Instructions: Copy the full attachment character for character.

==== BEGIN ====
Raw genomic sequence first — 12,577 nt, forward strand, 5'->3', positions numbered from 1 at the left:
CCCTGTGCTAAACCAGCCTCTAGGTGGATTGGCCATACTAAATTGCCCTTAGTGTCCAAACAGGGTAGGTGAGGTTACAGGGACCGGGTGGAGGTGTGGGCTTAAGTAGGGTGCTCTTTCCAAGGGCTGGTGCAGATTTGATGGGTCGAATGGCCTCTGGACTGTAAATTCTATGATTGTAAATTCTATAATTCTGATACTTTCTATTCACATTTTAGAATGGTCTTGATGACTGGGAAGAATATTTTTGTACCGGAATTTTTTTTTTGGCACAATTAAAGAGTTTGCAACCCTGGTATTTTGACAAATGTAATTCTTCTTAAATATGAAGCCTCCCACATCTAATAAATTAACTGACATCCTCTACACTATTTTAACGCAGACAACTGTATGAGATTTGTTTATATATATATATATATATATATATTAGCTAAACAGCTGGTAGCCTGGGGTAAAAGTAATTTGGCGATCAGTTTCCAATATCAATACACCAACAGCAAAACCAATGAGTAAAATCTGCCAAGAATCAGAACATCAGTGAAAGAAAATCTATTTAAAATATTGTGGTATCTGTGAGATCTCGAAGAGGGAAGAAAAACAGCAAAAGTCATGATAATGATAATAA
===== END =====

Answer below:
Raw genomic sequence first — 12,577 nt, forward strand, 5'->3', positions numbered from 1 at the left:
CCCTGTGCTAAACCAGCCTCTAGGTGGATTGGCCATACTAAATTGCCCTTAGTGTCCAAACAGGGTAGGTGAGGTTACAGGGACCGGGTGGAGGTGTGGGCTTAAGTAGGGTGCTCTTTCCAAGGGCTGGTGCAGATTTGATGGGTCGAATGGCCTCTGGACTGTAAATTCTATGATTGTAAATTCTATAATTCTGATACTTTCTATTCACATTTTAGAATGGTCTTGATGACTGGGAAGAATATTTTTGTACCGGAATTTTTTTTTTGGCACAATTAAAGAGTTTGCAACCCTGGTATTTTGACAAATGTAATTCTTCTTAAATATGAAGCCTCCCACATCTAATAAATTAACTGACATCCTCTACACTATTTTAACGCAGACAACTGTATGAGATTTGTTTATATATATATATATATATATATATTAGCTAAACAGCTGGTAGCCTGGGGTAAAAGTAATTTGGCGATCAGTTTCCAATATCAATACACCAACAGCAAAACCAATGAGTAAAATCTGCCAAGAATCAGAACATCAGTGAAAGAAAATCTATTTAAAATATTGTGGTATCTGTGAGATCTCGAAGAGGGAAGAAAAACAGCAAAAGTCATGATAATGATAATAA